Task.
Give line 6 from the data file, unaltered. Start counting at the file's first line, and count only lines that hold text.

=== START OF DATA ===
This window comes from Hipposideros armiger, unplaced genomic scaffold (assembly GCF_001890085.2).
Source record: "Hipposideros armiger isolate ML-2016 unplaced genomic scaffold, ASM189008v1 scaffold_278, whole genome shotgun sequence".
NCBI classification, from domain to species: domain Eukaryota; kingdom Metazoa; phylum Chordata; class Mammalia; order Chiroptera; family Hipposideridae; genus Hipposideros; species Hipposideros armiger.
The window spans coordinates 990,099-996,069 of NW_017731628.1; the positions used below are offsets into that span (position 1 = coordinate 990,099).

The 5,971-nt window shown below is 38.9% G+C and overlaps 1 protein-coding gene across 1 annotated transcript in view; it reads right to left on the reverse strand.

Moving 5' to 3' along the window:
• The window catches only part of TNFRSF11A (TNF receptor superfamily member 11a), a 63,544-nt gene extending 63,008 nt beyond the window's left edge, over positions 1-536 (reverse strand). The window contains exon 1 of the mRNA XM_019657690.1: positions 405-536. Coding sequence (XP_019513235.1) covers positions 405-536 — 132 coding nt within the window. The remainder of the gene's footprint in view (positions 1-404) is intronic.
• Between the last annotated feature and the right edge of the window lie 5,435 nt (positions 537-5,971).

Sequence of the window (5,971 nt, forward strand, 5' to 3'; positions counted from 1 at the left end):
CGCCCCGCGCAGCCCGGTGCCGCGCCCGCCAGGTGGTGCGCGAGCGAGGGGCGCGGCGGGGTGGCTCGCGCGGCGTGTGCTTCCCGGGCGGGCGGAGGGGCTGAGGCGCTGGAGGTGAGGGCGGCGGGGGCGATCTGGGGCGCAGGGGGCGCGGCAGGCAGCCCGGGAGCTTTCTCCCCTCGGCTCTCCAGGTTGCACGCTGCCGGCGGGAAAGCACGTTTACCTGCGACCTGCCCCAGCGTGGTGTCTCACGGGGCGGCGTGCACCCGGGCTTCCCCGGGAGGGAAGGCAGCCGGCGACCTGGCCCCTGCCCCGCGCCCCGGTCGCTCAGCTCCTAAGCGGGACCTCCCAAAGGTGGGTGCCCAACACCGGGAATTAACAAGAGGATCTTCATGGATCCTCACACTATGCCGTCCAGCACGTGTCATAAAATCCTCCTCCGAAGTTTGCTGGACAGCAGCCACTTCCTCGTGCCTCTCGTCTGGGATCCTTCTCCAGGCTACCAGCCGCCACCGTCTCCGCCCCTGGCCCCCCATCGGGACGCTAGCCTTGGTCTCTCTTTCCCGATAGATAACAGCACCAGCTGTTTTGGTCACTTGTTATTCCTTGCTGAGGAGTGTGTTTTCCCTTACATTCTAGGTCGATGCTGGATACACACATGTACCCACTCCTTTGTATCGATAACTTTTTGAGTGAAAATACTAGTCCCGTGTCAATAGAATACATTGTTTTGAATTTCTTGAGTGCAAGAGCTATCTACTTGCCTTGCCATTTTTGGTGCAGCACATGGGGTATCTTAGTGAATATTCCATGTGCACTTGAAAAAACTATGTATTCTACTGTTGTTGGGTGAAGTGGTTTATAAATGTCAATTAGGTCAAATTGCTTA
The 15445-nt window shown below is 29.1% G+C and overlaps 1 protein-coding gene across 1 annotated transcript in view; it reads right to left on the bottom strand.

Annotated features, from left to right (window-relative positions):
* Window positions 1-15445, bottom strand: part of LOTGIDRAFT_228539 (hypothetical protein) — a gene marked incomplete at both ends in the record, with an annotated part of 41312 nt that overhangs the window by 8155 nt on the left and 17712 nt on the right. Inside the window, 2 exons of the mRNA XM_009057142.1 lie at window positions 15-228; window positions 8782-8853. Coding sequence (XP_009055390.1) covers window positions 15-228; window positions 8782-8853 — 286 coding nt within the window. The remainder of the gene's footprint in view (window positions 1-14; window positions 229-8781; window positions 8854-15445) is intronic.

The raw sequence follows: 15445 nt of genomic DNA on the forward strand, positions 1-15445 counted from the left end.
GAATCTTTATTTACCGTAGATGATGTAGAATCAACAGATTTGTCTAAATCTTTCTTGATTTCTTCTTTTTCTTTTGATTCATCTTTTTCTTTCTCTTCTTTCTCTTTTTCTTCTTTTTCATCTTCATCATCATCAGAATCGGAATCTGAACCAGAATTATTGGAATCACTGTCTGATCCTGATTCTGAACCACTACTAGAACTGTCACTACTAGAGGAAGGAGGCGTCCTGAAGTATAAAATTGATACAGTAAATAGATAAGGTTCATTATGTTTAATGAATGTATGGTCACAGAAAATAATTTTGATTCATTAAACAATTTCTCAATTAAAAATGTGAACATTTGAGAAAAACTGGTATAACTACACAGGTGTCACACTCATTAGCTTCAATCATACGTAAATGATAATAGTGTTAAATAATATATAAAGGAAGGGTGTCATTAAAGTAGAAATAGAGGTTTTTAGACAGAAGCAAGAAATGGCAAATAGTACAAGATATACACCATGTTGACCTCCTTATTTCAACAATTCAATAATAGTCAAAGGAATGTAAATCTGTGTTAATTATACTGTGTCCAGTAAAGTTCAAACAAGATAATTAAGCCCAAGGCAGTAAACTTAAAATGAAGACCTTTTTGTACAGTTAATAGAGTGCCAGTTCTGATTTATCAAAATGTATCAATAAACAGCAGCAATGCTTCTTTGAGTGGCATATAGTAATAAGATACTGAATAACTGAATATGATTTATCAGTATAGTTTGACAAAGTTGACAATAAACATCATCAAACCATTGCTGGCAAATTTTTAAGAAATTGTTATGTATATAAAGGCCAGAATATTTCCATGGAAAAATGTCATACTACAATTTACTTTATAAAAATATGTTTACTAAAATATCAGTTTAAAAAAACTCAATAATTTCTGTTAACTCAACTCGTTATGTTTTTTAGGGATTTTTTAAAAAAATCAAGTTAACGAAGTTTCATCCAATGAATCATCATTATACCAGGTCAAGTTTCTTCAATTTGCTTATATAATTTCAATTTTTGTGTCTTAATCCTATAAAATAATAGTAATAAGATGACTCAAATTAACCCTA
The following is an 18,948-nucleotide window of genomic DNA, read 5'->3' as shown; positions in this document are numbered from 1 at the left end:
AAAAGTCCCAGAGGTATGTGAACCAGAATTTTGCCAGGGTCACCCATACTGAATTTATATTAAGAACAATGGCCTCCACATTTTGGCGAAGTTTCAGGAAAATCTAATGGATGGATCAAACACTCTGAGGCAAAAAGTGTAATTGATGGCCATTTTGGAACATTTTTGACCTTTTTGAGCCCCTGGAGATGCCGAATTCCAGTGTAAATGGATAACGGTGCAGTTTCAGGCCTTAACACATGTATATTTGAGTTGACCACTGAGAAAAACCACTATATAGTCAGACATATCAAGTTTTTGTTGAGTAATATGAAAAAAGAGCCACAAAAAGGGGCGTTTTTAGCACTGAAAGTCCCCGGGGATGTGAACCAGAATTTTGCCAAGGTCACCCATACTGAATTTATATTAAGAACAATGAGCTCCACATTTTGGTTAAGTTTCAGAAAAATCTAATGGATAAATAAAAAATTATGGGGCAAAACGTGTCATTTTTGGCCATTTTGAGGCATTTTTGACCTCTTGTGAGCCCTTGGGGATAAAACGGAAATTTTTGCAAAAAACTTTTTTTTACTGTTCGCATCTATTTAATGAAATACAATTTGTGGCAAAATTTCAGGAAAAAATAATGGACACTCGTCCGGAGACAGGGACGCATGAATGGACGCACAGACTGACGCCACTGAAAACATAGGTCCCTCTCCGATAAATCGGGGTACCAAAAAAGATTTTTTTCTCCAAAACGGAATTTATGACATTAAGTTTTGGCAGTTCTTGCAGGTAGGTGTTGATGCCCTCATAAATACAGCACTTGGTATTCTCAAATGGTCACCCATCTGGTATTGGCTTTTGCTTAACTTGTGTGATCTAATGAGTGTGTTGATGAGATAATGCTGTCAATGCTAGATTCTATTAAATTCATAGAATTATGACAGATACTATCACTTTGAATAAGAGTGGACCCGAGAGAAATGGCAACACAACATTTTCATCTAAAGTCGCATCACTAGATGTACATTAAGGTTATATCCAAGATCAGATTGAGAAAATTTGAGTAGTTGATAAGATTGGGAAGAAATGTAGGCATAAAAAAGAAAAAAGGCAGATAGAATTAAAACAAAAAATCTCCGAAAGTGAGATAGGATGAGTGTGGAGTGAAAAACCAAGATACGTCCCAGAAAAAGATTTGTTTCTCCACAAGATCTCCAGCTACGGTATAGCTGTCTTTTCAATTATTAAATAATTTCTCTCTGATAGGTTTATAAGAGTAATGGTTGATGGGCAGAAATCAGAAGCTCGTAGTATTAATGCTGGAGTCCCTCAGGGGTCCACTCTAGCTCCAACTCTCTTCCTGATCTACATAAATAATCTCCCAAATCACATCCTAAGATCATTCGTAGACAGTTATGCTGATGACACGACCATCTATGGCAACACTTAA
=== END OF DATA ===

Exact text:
Moving 5' to 3' along the window: